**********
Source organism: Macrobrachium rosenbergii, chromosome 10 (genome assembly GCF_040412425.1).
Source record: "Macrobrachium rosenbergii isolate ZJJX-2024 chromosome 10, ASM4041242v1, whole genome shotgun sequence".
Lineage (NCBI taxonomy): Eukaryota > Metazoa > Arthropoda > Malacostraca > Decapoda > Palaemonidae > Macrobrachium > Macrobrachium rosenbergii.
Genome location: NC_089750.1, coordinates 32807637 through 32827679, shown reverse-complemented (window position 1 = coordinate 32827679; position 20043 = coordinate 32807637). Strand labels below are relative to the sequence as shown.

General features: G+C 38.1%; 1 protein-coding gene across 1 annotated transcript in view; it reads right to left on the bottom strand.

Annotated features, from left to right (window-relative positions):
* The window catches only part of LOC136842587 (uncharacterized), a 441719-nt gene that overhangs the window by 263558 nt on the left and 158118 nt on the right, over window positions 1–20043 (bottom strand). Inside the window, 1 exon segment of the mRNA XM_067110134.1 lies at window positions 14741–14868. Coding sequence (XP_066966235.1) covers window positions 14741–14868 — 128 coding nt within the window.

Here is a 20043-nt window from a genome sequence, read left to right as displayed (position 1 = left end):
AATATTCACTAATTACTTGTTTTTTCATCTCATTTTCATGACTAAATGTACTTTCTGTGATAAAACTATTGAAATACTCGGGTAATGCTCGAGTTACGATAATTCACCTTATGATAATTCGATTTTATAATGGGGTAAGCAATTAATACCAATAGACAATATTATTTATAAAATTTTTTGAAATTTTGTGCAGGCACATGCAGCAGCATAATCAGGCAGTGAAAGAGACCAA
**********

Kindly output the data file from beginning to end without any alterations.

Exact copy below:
Source organism: Macrobrachium rosenbergii, chromosome 10 (genome assembly GCF_040412425.1).
Source record: "Macrobrachium rosenbergii isolate ZJJX-2024 chromosome 10, ASM4041242v1, whole genome shotgun sequence".
Lineage (NCBI taxonomy): Eukaryota > Metazoa > Arthropoda > Malacostraca > Decapoda > Palaemonidae > Macrobrachium > Macrobrachium rosenbergii.
Genome location: NC_089750.1, coordinates 32807637 through 32827679, shown reverse-complemented (window position 1 = coordinate 32827679; position 20043 = coordinate 32807637). Strand labels below are relative to the sequence as shown.

General features: G+C 38.1%; 1 protein-coding gene across 1 annotated transcript in view; it reads right to left on the bottom strand.

Annotated features, from left to right (window-relative positions):
* The window catches only part of LOC136842587 (uncharacterized), a 441719-nt gene that overhangs the window by 263558 nt on the left and 158118 nt on the right, over window positions 1–20043 (bottom strand). Inside the window, 1 exon segment of the mRNA XM_067110134.1 lies at window positions 14741–14868. Coding sequence (XP_066966235.1) covers window positions 14741–14868 — 128 coding nt within the window.

Here is a 20043-nt window from a genome sequence, read left to right as displayed (position 1 = left end):
AATATTCACTAATTACTTGTTTTTTCATCTCATTTTCATGACTAAATGTACTTTCTGTGATAAAACTATTGAAATACTCGGGTAATGCTCGAGTTACGATAATTCACCTTATGATAATTCGATTTTATAATGGGGTAAGCAATTAATACCAATAGACAATATTATTTATAAAATTTTTTGAAATTTTGTGCAGGCACATGCAGCAGCATAATCAGGCAGTGAAAGAGACCAA